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Smaller steps into longer journeys : experiencing African music and expressing culture
conference contributionposted on 2004-01-01, 00:00 authored by Dawn JosephDawn Joseph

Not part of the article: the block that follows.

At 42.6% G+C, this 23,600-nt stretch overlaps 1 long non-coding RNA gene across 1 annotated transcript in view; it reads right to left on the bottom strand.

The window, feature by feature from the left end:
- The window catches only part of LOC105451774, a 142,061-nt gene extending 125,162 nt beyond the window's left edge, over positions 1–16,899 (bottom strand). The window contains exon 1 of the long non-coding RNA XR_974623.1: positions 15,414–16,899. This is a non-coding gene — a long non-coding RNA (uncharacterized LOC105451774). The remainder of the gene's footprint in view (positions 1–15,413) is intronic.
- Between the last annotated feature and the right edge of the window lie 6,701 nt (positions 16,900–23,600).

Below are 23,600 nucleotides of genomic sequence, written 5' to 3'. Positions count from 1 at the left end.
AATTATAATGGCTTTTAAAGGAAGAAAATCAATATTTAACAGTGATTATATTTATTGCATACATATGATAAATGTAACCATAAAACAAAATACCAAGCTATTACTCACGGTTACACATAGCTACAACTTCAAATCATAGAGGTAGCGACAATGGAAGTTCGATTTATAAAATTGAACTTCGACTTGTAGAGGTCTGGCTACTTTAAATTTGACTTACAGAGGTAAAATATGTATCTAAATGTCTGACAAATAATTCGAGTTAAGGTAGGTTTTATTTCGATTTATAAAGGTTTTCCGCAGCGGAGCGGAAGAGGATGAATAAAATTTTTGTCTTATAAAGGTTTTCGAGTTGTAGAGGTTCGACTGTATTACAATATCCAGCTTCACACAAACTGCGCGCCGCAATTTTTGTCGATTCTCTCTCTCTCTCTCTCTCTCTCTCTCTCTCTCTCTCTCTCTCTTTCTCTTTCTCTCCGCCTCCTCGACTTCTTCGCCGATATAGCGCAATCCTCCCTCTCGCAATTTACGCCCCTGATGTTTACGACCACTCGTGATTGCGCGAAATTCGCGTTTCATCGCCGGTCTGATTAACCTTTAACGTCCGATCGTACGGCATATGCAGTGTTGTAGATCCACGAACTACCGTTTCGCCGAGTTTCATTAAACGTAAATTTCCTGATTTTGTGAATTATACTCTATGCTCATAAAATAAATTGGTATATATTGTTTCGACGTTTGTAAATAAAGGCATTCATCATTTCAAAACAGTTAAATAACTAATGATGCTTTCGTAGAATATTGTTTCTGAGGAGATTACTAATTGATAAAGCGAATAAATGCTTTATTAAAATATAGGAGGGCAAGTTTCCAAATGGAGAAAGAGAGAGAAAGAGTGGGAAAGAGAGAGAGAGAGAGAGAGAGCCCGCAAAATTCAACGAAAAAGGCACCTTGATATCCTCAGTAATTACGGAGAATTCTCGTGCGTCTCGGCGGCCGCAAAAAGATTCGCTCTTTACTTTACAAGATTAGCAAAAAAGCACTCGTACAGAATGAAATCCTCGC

This paper outlines an exploratory research project that draws on survey data from both primary and secondary school music teachers in Victoria. The research stems from a study that I undertook in 2002-2003 with final year Deakin University undergraduate students. That project investigated the potential of African music to enhance the generic musical experiences, learning, motivation, interest, confidence and competence of non-specialist primary teacher education students. The research project being reported in this paper is an extension of the previous study to focus on practising music teachers at both primary and secondary school levels. The research addresses the significance and contribution of African music and culture as a cross-cultural experience for music teachers, their students and the wider community. It further considers my role as an African music practitioner in terms of transformation and acculturation. This paper outlines the progress of, and provides preliminary data about, the emergence of an innovative area of teaching and learning based on African music in Victorian schools. It also explores the notion of why cross-cultural and multi-cultural engagement matters in the contemporary context of educational change.